Dependable Erection

Wednesday, April 29, 2009

Dog story

Posted on my neighborhood listserv last night:
My husband XXXXX just found a dog on Leon St in our neighborhood. It's a white female and she appears to be pregnant. My neighbors report that she's been hanging out under a neighbor's house today and acting a little snarly. We have no experience with pregnant dogs but my husband thinks she may be very close to whelping. He is taking her to the animal hospital. If you know anything about this dog please email me. XXXXX asked me not to give any other identifying information as he fears someone might claim her to get the puppies. But the opposite is just as likely--that someone dumped her because they did not want the puppies. She has a collar but no tags. If she is microchipped the hospital will figure that out.


The followup email shared the info that the animal hospital wanted $1000 to deliver the puppies, which are due in the next 1-2 days. Which of course the good Samaritans who found the dog aren't in a position to pay. (Who is these days?)

But the real key is the highlighted sentence above. This is almost certainly another of Durham's abundance of unregistered dogs. We've got pretty much no money in the county budget for dealing with the thousands of dogs that make their way to the shelter each year, about 400 of which end up being euthanized, which is a polite way of saying killed.

But do any of our politicians think we need to come up with a better way of ensuring that the thousands of irresponsible dog owners bear the burden of the their irresponsibility and pay the full cost that they are currently making the rest of us bear?

Hah!

UPDATE
: I stand corrected. Here's the latest email:
The pregnant stray we brought home last night successfully birthed eight
pups overnight and this morning. All are alive and healthy (and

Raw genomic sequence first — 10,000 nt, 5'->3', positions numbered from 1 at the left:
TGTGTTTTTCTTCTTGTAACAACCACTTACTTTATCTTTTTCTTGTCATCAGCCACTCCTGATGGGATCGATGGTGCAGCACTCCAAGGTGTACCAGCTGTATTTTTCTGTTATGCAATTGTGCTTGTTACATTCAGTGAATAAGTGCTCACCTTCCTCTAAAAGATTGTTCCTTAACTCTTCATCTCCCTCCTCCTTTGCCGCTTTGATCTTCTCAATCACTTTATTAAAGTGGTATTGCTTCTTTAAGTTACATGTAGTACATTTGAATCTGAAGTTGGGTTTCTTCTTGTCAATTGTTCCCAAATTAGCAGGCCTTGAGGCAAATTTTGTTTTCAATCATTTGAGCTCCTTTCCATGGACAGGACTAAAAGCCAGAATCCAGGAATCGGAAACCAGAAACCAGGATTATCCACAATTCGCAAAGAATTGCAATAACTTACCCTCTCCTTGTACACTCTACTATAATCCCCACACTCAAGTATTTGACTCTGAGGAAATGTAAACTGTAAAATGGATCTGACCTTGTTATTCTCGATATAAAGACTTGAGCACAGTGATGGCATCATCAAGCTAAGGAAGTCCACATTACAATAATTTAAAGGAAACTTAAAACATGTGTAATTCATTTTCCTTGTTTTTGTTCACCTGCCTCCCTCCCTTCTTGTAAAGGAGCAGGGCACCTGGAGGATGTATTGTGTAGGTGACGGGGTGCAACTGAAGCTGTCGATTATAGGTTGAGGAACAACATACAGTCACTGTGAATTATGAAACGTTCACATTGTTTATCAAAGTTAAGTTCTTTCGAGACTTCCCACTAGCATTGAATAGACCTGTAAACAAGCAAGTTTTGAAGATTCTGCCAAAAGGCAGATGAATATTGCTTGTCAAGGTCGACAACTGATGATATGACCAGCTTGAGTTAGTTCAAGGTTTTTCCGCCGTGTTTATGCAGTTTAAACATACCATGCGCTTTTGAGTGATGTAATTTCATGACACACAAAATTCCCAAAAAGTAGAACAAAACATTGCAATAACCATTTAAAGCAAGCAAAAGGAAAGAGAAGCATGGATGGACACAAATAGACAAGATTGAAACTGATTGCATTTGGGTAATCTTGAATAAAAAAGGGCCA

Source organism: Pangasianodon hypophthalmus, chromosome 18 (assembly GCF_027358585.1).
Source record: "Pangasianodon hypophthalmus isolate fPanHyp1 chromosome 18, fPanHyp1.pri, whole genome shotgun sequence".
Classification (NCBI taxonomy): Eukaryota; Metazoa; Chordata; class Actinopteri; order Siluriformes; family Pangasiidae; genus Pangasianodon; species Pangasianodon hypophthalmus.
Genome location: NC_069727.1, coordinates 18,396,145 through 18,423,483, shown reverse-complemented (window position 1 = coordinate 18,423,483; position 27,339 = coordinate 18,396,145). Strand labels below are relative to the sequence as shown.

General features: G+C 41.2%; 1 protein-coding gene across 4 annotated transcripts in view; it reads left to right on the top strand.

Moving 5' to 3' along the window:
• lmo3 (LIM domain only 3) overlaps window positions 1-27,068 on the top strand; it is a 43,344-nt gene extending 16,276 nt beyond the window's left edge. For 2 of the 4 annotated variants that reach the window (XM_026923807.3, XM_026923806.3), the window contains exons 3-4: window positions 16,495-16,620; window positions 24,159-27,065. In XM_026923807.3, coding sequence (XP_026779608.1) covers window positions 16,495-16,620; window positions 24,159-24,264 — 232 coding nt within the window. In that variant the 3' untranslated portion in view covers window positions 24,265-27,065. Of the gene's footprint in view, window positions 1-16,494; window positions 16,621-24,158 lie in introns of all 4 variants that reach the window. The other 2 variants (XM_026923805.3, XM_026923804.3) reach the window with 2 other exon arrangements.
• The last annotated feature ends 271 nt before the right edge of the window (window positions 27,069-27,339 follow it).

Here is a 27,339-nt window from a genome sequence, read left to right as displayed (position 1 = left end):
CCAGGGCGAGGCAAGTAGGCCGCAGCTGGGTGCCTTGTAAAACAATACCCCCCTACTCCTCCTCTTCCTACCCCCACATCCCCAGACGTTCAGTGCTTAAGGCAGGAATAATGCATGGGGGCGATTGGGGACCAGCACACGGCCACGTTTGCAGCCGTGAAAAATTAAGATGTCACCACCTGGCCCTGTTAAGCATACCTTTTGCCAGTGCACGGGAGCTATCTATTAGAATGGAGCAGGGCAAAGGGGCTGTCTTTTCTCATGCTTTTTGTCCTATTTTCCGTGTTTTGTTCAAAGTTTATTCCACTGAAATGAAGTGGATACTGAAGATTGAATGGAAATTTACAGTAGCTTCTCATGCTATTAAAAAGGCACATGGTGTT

completely adorable). We located the owner through the Durham animal
shelter.
Owner, dog, and pups were reunited this afternoon. I send my
heartfelt thanks to my neighbors who sent well wishes and offers of
money, food, crates, and other kinds of help. It was very much
appreciated. Our next-door neighbors XXXXX and XXXXXX were a huge help,
and their friend XXXX, who used to be a vet tech, was generous with her
time as well.

The owner intends to sell the puppies; in fact, six are spoken for
already. She has no plans to spay the dog, which we both found
distressing. But that's another (long) story and definitely another
post. We were happy to see the dog happy, and she was indeed overjoyed
to see her human companion today.

Don't know if that means the owner simply contacted the animal shelter looking for their dog, and they were able to be hooked up with the people who found her, or if the dog was in fact registered. I sincerely hope it was the latter. But of course, the unanswered question remains, how do we incentivize spaying or neutering? Wouldn't it be reasonable to require anyone whose intact dog winds up at the shelter to neuter it as a condition of it being released? Wouldn't that save the rest of us a bunch of money in the long run?

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4 Comments: